Our Role

Several generations of the Glover family were all in agreement — it was time to find a new steward for their family’s land, and they faced the choice between selling for development and conservation.  Through a vote of 13 trustees, the Glover family chose conservation with NHFG to establish a new WMA, ensuring permanent public access and wildlife habitat protection.   

Third, fourth and fifth generations of the Glover family.

However, the family could not wait for the timeline for NHFG, and NHFG requested TCF’s assistance to pre-acquire the property. They chose to work with TCF and NHFG to ensure that their land, which held fond memories of hunting, fishing, vegetable farming and raising livestock, will never be built upon or subdivided. TCF was able to work with the family as well as state and other partners to purchase the property in December 2022, allowing time for permanent conservation solutions to be implemented. In October 2023 the property was transferred to the state and established as the Glover Farm WMA.

The project, totaling over $1.2 million in cost, succeeded with using various funding sources, including the U.S. Fish and Wildlife Service’s Wildlife Restoration Grant Program, the New Hampshire Land and Community Heritage Investment Program, and the Randolph Area Conservation Opportunity Fund along with private donations acquired by The Conservation Fund. Additionally, TCF leveraged its Revolving Fund, which uses bridge capital to protect large ecologically and economically important forestlands from subdivision and fragmentation, allowing time for permanent conservation solutions to be implemented.

Watch the video below to learn more about the legacy of the Glover family and the unique partnership that made this significant conservation effort possible.

Credit: New Hampshire Fish and Game Department

Why This Project Matters

The Glover Farm WMA secures a variety of habitats, including wetlands and diverse forest types, which by remaining unfragmented will continue to provide tremendous benefits to local wildlife populations. Many of these habitats were carefully cultivated and stewarded by the Glover Family for generations to protect wildlife. Permanent public access to this property supports a wide array of outdoor recreation activities important to the local New Hampshire culture in general.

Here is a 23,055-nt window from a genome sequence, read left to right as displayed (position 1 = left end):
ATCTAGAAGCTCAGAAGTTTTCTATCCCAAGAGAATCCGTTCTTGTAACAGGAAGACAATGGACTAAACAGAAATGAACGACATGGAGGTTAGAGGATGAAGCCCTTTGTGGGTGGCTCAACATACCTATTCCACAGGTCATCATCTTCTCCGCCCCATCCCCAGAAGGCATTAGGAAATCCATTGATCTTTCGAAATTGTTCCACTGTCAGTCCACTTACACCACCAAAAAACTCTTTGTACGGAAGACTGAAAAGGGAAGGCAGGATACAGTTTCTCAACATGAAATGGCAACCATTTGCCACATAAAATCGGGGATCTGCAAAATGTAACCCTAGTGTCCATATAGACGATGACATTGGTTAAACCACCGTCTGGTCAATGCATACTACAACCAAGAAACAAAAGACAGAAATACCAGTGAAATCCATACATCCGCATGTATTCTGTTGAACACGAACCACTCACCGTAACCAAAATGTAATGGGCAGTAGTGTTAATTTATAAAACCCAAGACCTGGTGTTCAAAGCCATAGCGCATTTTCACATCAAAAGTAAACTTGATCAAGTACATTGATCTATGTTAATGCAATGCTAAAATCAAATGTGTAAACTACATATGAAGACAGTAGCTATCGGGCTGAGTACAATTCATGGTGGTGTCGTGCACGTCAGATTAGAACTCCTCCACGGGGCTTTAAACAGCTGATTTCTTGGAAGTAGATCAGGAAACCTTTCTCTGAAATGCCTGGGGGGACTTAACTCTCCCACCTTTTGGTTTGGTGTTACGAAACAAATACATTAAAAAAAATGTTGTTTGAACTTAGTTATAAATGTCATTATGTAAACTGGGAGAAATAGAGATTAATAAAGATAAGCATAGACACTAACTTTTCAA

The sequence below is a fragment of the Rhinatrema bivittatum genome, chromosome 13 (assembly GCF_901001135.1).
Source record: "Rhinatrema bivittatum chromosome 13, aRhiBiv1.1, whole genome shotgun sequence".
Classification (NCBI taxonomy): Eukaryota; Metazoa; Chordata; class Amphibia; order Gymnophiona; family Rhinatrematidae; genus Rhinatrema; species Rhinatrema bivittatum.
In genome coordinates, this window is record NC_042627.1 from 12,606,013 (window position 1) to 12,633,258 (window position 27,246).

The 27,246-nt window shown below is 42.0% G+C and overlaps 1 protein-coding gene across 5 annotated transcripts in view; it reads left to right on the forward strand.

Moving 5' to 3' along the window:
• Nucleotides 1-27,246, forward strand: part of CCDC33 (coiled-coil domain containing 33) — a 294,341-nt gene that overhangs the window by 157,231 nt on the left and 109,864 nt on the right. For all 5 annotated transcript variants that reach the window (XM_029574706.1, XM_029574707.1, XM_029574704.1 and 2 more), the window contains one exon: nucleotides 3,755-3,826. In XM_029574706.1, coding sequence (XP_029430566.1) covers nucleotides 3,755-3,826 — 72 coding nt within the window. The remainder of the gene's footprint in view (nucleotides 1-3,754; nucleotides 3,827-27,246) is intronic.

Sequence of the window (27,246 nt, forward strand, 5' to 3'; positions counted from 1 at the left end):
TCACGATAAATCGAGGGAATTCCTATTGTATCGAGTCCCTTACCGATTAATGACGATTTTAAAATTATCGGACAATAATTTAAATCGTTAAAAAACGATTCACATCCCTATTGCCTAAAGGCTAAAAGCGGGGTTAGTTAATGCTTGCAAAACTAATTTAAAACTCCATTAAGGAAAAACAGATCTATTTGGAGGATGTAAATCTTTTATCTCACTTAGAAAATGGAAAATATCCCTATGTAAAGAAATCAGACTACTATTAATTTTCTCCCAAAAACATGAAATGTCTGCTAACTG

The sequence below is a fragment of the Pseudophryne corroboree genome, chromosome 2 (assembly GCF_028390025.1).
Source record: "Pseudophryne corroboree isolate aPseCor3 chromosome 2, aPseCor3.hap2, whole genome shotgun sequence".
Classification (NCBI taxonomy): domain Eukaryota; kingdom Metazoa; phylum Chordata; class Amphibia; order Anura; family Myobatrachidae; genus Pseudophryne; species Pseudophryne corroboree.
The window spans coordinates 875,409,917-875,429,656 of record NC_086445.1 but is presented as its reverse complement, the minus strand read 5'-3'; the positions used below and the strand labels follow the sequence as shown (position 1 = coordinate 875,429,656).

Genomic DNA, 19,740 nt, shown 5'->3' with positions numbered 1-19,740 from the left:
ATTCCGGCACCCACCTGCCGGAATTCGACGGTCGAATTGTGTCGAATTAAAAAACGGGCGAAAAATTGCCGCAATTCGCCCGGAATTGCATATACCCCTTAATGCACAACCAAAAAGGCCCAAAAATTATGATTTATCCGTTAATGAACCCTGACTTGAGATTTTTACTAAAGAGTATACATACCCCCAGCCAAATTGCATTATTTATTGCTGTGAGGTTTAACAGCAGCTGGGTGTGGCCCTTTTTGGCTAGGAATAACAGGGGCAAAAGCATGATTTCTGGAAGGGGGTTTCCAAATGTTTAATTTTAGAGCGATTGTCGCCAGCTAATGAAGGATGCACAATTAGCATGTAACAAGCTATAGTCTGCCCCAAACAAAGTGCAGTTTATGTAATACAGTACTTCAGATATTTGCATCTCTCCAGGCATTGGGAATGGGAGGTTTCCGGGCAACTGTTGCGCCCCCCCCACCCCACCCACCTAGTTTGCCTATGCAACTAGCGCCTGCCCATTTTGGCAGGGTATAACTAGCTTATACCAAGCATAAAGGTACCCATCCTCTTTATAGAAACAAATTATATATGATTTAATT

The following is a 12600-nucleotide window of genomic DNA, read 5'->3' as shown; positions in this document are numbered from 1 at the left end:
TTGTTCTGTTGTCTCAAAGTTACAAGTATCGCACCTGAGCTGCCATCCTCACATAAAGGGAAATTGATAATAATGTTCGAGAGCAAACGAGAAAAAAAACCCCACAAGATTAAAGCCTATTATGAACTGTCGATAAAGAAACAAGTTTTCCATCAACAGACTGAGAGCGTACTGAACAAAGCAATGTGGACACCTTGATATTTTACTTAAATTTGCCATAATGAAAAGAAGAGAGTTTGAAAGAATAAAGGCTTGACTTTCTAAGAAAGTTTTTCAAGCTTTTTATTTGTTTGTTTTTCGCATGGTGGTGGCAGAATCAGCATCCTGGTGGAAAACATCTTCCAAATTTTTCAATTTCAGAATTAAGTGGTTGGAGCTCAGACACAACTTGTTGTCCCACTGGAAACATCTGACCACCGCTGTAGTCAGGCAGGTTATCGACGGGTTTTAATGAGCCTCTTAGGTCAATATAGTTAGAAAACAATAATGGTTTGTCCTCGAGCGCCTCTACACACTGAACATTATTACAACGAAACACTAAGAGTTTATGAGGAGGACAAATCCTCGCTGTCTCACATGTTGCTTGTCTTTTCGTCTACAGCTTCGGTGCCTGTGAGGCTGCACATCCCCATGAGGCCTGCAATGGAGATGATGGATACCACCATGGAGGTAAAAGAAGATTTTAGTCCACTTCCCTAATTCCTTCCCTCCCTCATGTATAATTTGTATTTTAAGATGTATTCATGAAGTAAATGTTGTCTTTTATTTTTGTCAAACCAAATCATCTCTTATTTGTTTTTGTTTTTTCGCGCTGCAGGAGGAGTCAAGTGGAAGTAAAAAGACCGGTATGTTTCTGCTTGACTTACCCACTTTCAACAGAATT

The WMA’s 85 acres, or 10% of the property, of old fields, orchards and shrublands support abundant upland gamebird and snowshoe hare populations, as well as a range of pollinators and Species of Greatest Conservation Need, including the American kestrel and bobolink. The property includes a cedar wetland which provides safe winter habitat for deer, and is a habitat that has largely disappeared in the region over the last 40 years, and the woodlands have the potential to support American marten and lynx.

“By conserving this land and enabling the state to establish the Glover Farm Wildlife Management Area, we are ensuring locally cherished opportunities for public access and recreation and, as a result, supporting the economies and community vitality across the region. The foresight and commitment of the Glover family and the Clayson Glover Estate to see this landscape protected in perpetuity are to be commended.” 

– Sally Manikian, Vermont and New Hampshire Representative, The Conservation Fund 


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